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Kentucky Oaks Day: Great racing, disputed finish in feature (Monomoy Girl wins) and some perspecive


By Mark Hansel
KyForward managing editor

The 144th Grade I Kentucky Oaks was a thrilling renewal of the classic race that saw morning line favorite Monomoy Girl battle longshot Wonder Gadot the length of the stretch.

Eventual winner Monomoy Girl is barely visible inside Wonder Gadot (#5). The two fillies engaged in a hotly contested stretch duel in the 144th running of the Longines Kentucky Oaks at Churchill Downs Friday (photo by Mark Hansel).

Monomoy Girl, with Florent Geroux up, edged away as the horses neared the wire and withstood a claim of foul by jockey John Velasquez to take the winner’s share of the $1 million purse.

The fillies appeared to bump as Monomoy Girl, on the rail, drifted out slightly, but the judges determine it did not impact the outcome of the race

Monomoy Girl broke from the outside post in the 14-horse filed, which many thought would be a difficult task to overcome in the one mile and one-eighth contest. Geroux, however, managed to secure a handy spot going into the first turn and stalked the leaders early.

“This is an unbelievable feeling,” Geroux said. “The filly was sharp early and I just hustled her out of the gate to get a good position.”

Geroux was content to sit in the three path, behind pacesetter Take Charge Paula and just outside of Sassy Sienna and Classy Act, before making his move heading into the far turn.

Geroux said he felt pretty comfortable at that point and appeared ready to open up on the field, but Monomoy Girl had other plans.

Winning Trainer Brad Cox (left) and jockey Florent Geroux discuss Monomoy Girl’s win in the Grade I Kentucky Oaks at Churchill Downs Friday

“When I hit the quarter pole, her ears were flopping back and forth and she tried putting the brakes on me until she saw Wonder Gadot,” Geroux said. “I can see she’s looking around too much. I was just hoping somebody was coming to me, but not that close.”

It appeared Velasquez and Wonder Gadot actually stuck a nose in front, which is when things really got tight.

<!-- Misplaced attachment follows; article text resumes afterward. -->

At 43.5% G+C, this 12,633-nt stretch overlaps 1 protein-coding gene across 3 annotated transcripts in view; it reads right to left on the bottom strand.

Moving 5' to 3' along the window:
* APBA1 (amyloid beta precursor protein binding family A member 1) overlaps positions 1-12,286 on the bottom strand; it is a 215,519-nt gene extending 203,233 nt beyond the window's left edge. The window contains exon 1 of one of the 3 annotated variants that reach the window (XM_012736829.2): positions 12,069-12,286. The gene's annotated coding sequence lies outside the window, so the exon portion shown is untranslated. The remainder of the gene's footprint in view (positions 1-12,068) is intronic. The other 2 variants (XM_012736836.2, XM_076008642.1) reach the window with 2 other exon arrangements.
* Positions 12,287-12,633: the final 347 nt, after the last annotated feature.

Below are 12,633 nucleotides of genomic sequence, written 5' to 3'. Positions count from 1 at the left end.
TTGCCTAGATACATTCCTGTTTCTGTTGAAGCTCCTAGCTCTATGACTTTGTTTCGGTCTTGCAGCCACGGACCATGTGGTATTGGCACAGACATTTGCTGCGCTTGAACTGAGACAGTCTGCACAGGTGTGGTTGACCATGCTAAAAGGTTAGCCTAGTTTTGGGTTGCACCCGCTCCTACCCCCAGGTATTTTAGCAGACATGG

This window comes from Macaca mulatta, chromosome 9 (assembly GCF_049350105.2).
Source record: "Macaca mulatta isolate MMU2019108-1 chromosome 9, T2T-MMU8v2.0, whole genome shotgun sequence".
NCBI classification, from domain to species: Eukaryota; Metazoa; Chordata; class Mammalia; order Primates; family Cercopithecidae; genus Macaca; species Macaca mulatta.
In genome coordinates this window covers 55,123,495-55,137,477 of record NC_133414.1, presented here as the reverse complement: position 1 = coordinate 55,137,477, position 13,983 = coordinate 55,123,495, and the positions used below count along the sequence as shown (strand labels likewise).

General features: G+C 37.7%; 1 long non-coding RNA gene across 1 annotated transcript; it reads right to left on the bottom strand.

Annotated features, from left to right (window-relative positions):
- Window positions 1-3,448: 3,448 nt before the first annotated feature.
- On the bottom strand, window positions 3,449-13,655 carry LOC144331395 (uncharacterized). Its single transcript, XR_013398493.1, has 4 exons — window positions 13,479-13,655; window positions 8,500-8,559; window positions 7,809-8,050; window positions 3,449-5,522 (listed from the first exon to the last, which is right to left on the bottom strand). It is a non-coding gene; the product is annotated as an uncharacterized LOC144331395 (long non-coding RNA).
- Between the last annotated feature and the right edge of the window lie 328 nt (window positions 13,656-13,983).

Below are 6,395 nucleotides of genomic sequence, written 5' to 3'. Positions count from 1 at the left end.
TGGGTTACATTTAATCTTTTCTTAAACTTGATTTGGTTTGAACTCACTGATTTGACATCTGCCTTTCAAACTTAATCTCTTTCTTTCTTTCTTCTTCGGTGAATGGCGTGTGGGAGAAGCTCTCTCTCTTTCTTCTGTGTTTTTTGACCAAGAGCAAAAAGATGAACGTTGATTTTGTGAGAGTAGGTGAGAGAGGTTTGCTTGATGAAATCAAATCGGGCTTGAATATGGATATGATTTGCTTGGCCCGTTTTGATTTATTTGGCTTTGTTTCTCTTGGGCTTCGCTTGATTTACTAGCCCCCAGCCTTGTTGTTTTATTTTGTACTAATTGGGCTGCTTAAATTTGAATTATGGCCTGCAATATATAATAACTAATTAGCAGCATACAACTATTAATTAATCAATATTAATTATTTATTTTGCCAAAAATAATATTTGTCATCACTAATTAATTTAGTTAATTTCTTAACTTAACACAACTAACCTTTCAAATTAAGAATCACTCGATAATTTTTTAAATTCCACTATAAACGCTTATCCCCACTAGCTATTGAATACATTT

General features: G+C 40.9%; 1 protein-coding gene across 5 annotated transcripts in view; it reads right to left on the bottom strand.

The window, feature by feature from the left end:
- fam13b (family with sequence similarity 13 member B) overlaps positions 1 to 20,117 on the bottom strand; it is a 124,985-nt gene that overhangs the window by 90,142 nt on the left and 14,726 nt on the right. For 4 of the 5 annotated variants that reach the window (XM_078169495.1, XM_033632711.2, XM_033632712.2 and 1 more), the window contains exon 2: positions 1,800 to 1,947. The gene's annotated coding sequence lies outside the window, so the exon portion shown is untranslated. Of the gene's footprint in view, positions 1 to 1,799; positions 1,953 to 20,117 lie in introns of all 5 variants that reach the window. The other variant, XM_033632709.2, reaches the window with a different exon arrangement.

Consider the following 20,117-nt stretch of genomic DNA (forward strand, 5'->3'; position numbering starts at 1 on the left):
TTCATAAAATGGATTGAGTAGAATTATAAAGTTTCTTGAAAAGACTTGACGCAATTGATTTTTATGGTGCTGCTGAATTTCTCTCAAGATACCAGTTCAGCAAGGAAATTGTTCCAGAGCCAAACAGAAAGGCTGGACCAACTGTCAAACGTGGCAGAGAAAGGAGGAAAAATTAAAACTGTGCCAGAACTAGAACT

“When the other filly got head to head, I gave her a few slaps to keep her interested, but she can be quirky,” Geroux said. “You can get after her too much and she stops. I kept hand riding her and she pulled away at the end.”

Geroux dismissed the bumping as incidental contact.

“I know we touched, but we are very close to each other,” Geroux said. “I hit my feet only twice. And I slightly, slightly came out. If there was a nose, maybe they would take a look at it a little bit longer, but, since my filly kind of drew away, I think it was pretty clear to the stewards.”

Velasquez had a slightly different take on the incident.

“We were battling head and head down the stretch. When they came out and knocked her sideways, she went back to the left lead,” Velasquez said. “At least I have to take a chance on it. I mean, I’m fighting the whole way around and all of a sudden the last sixteenth of a mile she got bumped.”

Ultimately, after a short delay, the stewards agreed with Geroux and Monomoy Girl was declared the winner.

The victory was a popular one among locals. Winning trainer Brad Cox grew up on Evelyn Avenue, just a few blocks from Churchill Downs.

Cox called the victory “the biggest of his career,” but admitted he got concerned when Monomoy Girl started looking around at about the 5/16 pole.

“Especially when Wonder Gadot was coming on the outside of her,” Cox said. “We know she’s a filly that doesn’t really like to be ridden aggressively, I guess, is the term. But Florent, obviously, had to get aggressive with her today.”

The winning owners were Michael Dubb, Monomoy Stables, LLC, The Elkstone Group, LLC and Bethlehem Stables, LLC.

Monomoy Girl went off as the second choice and paid $7.20 to win, $4.60 to place and $3.60 to show. Wonder Gadot, at odds of almost 17-1, paid $14 to place and $7.20 to show. Post-time favorite Midnight Bisou paid $3.20 to show.